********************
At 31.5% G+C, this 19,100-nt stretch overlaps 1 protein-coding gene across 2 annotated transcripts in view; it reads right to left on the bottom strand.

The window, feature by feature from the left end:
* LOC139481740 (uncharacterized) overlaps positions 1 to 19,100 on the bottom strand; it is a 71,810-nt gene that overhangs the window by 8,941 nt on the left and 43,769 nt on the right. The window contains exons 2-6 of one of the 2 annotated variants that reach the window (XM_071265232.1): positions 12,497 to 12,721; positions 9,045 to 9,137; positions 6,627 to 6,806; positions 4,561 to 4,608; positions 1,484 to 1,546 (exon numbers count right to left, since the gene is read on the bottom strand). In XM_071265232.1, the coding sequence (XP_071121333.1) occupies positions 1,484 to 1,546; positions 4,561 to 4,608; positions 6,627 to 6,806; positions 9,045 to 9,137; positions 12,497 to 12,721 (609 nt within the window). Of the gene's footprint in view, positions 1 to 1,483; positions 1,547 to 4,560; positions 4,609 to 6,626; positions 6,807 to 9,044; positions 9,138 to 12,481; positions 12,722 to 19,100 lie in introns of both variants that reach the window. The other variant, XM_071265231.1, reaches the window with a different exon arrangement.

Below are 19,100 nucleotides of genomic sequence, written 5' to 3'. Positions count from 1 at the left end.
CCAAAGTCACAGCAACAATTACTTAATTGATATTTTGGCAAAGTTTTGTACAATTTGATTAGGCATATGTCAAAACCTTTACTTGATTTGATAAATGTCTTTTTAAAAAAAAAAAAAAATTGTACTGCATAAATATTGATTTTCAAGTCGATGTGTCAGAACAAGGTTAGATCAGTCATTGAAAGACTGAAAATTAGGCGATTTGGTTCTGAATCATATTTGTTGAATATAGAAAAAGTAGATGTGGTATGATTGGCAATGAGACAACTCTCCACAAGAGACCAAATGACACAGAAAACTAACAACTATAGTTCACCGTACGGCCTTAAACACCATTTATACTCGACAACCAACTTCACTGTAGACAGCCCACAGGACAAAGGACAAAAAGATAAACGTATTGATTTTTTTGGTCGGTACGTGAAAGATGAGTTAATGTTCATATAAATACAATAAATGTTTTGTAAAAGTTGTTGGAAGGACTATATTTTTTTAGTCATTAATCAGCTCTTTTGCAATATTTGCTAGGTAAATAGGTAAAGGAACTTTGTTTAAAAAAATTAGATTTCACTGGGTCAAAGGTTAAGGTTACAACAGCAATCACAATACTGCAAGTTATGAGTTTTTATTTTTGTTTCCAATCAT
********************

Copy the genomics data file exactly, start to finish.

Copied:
At 31.5% G+C, this 19,100-nt stretch overlaps 1 protein-coding gene across 2 annotated transcripts in view; it reads right to left on the bottom strand.

The window, feature by feature from the left end:
* LOC139481740 (uncharacterized) overlaps positions 1 to 19,100 on the bottom strand; it is a 71,810-nt gene that overhangs the window by 8,941 nt on the left and 43,769 nt on the right. The window contains exons 2-6 of one of the 2 annotated variants that reach the window (XM_071265232.1): positions 12,497 to 12,721; positions 9,045 to 9,137; positions 6,627 to 6,806; positions 4,561 to 4,608; positions 1,484 to 1,546 (exon numbers count right to left, since the gene is read on the bottom strand). In XM_071265232.1, the coding sequence (XP_071121333.1) occupies positions 1,484 to 1,546; positions 4,561 to 4,608; positions 6,627 to 6,806; positions 9,045 to 9,137; positions 12,497 to 12,721 (609 nt within the window). Of the gene's footprint in view, positions 1 to 1,483; positions 1,547 to 4,560; positions 4,609 to 6,626; positions 6,807 to 9,044; positions 9,138 to 12,481; positions 12,722 to 19,100 lie in introns of both variants that reach the window. The other variant, XM_071265231.1, reaches the window with a different exon arrangement.

Below are 19,100 nucleotides of genomic sequence, written 5' to 3'. Positions count from 1 at the left end.
CCAAAGTCACAGCAACAATTACTTAATTGATATTTTGGCAAAGTTTTGTACAATTTGATTAGGCATATGTCAAAACCTTTACTTGATTTGATAAATGTCTTTTTAAAAAAAAAAAAAAATTGTACTGCATAAATATTGATTTTCAAGTCGATGTGTCAGAACAAGGTTAGATCAGTCATTGAAAGACTGAAAATTAGGCGATTTGGTTCTGAATCATATTTGTTGAATATAGAAAAAGTAGATGTGGTATGATTGGCAATGAGACAACTCTCCACAAGAGACCAAATGACACAGAAAACTAACAACTATAGTTCACCGTACGGCCTTAAACACCATTTATACTCGACAACCAACTTCACTGTAGACAGCCCACAGGACAAAGGACAAAAAGATAAACGTATTGATTTTTTTGGTCGGTACGTGAAAGATGAGTTAATGTTCATATAAATACAATAAATGTTTTGTAAAAGTTGTTGGAAGGACTATATTTTTTTAGTCATTAATCAGCTCTTTTGCAATATTTGCTAGGTAAATAGGTAAAGGAACTTTGTTTAAAAAAATTAGATTTCACTGGGTCAAAGGTTAAGGTTACAACAGCAATCACAATACTGCAAGTTATGAGTTTTTATTTTTGTTTCCAATCAT